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Welcome to WFAEats — a fun adventure where we explore all things tasty and interesting in the Charlotte food scene. We want to share stories, recipes and culinary escapades and hear about yours!


Alison Leiniger

I live with a chef.

This revelation is met with a template reaction. There’s usually a slightly uplifted chin, a sudden opening of the eyes, and a broadening of the smile. I wait to see which response I’ll get:

“Oh, so you must eat really well!”

“You know all about that fancy food.”

“Really? Now, let me ask you, every time I make…”

“I love Cooking TV! Do you ever watch Bigshot Chef?”

I could cut them off, answering, “No, not really,” “I guess you’d call it fancy,” “I’m not the chef,” or just “No.” But I find it’s better to engage people, let them ask their questions or express their enthusiasm, before puncturing their illusions.

Because, in fact, I don’t eat really well. Not normally. Normally, that food expert I live with isn’t even home when I eat. Where is she? At work, of course! Just a little bit of reflection will reveal that at dinnertime, it’s physically impossible for a chef to be at a restaurant feeding guests and also at home feeding her family. Result: the chef’s family eats like any other family in America. Chefs’ spouses also have to work, so we play the same mid-week “What’s left in the refrigerator?” game that you do.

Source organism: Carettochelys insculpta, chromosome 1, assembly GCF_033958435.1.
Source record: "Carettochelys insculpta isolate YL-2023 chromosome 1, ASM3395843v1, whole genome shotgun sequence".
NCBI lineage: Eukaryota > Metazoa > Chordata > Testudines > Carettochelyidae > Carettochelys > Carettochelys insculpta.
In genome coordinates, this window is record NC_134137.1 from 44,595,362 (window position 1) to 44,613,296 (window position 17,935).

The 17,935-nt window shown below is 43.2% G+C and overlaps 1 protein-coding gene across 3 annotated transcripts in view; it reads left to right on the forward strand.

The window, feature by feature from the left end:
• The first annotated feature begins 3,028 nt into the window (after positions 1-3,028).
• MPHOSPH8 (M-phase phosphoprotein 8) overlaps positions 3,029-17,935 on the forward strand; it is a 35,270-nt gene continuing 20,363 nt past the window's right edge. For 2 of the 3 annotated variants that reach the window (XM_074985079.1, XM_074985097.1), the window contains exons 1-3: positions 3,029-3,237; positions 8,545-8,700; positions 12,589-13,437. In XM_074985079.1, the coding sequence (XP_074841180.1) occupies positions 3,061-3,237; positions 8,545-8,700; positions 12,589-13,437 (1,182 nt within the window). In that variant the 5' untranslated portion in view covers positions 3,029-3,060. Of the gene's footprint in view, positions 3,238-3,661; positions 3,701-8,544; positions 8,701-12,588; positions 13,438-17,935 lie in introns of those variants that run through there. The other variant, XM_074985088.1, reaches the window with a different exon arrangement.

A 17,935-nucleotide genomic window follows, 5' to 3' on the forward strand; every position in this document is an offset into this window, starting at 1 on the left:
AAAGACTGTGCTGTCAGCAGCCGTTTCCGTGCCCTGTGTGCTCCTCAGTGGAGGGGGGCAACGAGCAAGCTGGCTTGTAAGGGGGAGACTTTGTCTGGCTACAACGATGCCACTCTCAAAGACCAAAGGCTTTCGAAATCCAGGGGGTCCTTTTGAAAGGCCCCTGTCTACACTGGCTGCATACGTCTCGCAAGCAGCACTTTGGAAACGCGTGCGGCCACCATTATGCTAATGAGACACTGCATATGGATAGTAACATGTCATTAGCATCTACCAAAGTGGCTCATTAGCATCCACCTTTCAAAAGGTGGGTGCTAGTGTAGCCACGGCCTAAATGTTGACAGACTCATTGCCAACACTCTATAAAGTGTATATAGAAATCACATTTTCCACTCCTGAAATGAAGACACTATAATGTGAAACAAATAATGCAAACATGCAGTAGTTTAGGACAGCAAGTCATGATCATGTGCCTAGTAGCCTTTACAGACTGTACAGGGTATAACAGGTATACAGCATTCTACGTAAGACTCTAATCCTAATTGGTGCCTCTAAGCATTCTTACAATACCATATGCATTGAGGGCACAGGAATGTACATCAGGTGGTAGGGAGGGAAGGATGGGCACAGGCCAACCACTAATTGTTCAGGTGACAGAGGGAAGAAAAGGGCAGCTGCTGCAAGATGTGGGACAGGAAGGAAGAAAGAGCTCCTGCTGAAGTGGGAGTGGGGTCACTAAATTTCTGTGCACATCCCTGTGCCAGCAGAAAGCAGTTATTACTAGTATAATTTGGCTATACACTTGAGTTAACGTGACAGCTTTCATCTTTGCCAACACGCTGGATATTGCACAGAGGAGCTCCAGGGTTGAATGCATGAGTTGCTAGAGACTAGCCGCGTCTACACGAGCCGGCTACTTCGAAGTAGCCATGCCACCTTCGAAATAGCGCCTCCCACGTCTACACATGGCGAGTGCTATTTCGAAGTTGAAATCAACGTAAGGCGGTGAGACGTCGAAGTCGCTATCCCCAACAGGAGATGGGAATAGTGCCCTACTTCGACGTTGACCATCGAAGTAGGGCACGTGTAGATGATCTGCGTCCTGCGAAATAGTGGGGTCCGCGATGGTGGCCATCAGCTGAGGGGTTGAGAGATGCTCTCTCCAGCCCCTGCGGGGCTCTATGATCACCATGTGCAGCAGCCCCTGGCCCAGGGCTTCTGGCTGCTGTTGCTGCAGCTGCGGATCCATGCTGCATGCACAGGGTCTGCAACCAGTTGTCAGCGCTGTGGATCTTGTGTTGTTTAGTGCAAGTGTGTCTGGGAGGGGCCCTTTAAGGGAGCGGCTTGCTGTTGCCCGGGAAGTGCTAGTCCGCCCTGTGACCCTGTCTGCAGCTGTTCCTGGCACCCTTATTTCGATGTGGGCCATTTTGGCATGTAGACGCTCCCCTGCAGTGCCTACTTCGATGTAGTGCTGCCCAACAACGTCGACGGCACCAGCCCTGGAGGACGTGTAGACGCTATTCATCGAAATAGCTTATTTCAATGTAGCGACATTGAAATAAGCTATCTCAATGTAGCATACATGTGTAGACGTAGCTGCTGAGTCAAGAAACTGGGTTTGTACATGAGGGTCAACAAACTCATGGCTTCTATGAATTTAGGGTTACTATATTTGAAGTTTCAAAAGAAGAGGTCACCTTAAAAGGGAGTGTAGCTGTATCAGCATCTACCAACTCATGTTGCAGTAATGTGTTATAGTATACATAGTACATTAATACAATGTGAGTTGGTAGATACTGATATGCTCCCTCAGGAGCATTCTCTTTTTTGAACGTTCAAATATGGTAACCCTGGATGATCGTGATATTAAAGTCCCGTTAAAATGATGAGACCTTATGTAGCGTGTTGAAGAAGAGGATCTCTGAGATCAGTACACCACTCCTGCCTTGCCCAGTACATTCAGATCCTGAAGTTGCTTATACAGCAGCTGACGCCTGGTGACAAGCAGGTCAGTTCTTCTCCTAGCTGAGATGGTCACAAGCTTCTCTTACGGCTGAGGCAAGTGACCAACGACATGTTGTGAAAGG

Ok, yes, we probably do have more interesting ingredients and better leftovers than you do. But simply living with a chef does not magically give one the ability to create a well-balanced mole sauce or tender pork chops. In fact, when I do my evening’s refrigerator search, I often have to look past a gauntlet of unlabeled, odd-looking sauces that were deposited there late one night without any explanation, while the person who could offer that explanation is, naturally, at work. More often than you’d guess, I end up closing the refrigerator door and making myself a peanut butter and jelly sandwich for dinner. 

Oh, and let me tell you, the garbage-night fridge-cleaning routine is very frustrating when you don’t know if that goopy liquid behind the pickles is way past edible, or simply a scoby awaiting the next batch of kombucha. And of course, you can’t ask the person who put it there, because—say it with me, now—she’s at work.

But yes, I will acknowledge I occasionally get to live the dream. I’ve received free invitations to black-tie galas and backyard picnics featuring an entire lamb roasted on a spit. I’ve eaten at nationally and internationally-known restaurants, and have access to a certified wine expert who can order the most amazing sparkling pinot you’ve never heard of. I seldom eat at a local high-end restaurant without receiving tableside visits from the chef and at least one extra course sent out gratis. And yes, when my chef is at home, and does have the time and motivation to cook, I do, definitely, eat better than you.

On an average day, though, there’s no need to be jealous of my dinner. Unless it’s for the fabulous homemade jam I’m spreading on my sandwich. That would be the jam canned by yours truly, while Chef was at work.

Alison Leininger, a freelance writer and former French teacher, is yet another Damn Yankee from Ohio, who has eaten her way from the Midwest to Charlotte by way of France and the Gulf Coast. You can read her ramblings about food on her blog Amuse Bouche, and her ramblings about everything else on her original blog Flartopia.